These points will emerge more clearly from the following detailed description of the standard 1½ kw. Marconi set usually installed on ships. The range of these sets varies from 70 to 300 nautical miles, according to the height, shape and length of the aerial, these factors in turn determined by the dimensions of the ship; while the night range may be anything from two to three times the day range, according to the conditions of the atmosphere. They are designed to produce waves of 300 and 600 metres, with a simple changeover; and the receiving apparatus provides for tuned reception of all waves between 100 and 2,500 metres, the range of reception depending on the aerial available and the power of the corresponding station.
Current (D.C.) is obtained from the ship's mains and led to a rotary converter, which supplies alternating current to the main terminals of a switchboard. (Emergency apparatus is always installed for working off a battery of accumulators in the event of the ship's supply failing--as was the case with the "Republic" after the collision.) The converter is designed to give an output of 1½ kw., and to take current from the direct-current supply available. It has four poles and runs at 1,500-1,800 revs. per min., with a frequency of 50 to 60 periods. Variation in speed is obtained by the field regulator.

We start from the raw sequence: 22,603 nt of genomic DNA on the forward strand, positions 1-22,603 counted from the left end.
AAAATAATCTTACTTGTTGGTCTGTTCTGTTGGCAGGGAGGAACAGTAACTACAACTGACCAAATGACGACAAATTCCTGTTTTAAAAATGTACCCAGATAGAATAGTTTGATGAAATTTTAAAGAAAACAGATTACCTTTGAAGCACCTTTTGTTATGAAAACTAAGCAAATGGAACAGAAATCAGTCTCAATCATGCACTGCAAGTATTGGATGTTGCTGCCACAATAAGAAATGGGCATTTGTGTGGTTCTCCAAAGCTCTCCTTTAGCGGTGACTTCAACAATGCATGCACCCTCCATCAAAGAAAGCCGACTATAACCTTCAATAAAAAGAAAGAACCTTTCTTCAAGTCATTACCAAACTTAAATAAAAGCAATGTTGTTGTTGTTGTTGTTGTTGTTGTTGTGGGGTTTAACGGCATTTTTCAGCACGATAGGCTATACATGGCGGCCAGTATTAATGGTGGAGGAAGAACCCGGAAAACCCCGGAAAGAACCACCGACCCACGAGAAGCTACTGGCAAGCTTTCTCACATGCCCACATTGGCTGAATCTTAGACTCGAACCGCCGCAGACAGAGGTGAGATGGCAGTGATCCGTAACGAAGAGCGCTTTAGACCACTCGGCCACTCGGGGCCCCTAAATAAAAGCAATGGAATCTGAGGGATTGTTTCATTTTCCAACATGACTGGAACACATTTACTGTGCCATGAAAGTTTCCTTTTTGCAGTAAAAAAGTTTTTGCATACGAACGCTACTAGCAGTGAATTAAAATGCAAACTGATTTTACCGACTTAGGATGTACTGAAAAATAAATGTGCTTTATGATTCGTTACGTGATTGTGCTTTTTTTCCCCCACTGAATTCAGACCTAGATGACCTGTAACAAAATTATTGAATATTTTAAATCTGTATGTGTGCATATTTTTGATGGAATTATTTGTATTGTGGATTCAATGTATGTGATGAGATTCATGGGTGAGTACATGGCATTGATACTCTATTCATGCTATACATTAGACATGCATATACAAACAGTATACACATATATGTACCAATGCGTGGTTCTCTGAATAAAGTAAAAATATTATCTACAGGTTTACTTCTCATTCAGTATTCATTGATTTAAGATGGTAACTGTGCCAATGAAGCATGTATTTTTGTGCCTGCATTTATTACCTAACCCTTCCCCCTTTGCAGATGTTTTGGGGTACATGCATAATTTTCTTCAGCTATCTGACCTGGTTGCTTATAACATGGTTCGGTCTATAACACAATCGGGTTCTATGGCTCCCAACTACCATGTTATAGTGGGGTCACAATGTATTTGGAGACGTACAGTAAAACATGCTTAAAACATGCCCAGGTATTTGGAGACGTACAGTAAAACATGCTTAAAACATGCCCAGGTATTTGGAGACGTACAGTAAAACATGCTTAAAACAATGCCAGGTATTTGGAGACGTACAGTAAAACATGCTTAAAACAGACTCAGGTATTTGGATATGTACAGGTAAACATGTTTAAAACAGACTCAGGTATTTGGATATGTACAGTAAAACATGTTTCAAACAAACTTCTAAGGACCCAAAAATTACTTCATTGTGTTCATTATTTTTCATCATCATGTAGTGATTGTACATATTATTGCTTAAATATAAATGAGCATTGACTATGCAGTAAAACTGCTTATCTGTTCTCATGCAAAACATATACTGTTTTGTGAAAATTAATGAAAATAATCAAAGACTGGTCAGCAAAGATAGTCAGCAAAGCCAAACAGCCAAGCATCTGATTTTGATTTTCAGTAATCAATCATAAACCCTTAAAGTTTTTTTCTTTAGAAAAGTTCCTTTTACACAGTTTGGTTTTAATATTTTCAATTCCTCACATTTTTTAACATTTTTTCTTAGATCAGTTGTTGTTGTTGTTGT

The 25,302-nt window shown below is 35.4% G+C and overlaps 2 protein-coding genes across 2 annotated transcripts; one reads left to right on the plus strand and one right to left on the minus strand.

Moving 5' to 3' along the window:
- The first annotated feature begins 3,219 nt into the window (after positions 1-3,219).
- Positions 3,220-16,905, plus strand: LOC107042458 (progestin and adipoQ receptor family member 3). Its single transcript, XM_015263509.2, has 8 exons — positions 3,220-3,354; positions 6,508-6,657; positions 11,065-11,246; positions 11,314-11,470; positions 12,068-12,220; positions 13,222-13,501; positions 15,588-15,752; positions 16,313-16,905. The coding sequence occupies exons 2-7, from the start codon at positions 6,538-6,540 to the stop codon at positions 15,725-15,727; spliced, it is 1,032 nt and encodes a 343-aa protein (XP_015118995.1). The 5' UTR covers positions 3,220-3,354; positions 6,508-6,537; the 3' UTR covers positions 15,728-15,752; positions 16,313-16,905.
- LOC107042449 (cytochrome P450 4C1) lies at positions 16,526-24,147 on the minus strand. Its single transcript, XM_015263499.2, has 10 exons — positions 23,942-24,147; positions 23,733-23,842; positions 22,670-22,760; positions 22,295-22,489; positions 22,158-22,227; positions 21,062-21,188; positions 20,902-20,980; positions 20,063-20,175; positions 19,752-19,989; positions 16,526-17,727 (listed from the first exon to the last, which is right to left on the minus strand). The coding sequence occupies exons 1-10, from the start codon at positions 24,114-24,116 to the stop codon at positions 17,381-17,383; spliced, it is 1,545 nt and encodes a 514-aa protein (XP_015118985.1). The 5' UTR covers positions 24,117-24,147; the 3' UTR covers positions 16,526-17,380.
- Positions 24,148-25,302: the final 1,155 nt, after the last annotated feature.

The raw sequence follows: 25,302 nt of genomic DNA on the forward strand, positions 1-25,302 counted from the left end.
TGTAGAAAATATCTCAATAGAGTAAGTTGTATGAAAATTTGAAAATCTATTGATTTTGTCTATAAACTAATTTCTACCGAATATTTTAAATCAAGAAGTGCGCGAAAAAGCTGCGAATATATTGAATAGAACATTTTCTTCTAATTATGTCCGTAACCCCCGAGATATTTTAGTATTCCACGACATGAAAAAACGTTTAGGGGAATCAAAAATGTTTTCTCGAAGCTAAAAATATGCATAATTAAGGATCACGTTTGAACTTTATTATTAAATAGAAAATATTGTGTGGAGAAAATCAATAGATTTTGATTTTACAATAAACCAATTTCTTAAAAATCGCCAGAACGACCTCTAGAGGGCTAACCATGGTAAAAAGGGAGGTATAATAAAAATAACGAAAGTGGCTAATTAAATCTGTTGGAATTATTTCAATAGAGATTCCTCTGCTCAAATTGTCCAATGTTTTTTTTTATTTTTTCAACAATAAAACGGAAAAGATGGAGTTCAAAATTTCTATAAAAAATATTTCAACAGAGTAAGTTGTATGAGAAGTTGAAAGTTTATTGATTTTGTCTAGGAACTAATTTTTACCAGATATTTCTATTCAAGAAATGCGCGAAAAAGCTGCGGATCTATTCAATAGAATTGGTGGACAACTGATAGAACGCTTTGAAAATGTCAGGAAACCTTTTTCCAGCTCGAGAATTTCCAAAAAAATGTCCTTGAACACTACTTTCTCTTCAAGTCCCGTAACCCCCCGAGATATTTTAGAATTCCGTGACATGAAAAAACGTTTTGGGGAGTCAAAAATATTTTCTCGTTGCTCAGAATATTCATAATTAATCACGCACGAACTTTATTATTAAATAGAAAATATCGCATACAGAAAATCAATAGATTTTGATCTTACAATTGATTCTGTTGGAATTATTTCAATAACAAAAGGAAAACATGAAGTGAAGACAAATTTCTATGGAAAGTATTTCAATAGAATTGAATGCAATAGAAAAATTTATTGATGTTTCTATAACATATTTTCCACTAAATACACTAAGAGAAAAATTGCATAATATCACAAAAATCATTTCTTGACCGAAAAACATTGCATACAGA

Transmitting Apparatus--The low-frequency circuits consist of an adjustable inductance, the coils of a magnetic relay key, and the primary of a potential transformer connected in series and then to the two-line terminals of the switchboard. This circuit is opened and closed by the main switch, and operated by a Morse key actuating electrically the relay key. (Figs. 1, 2 and 3.)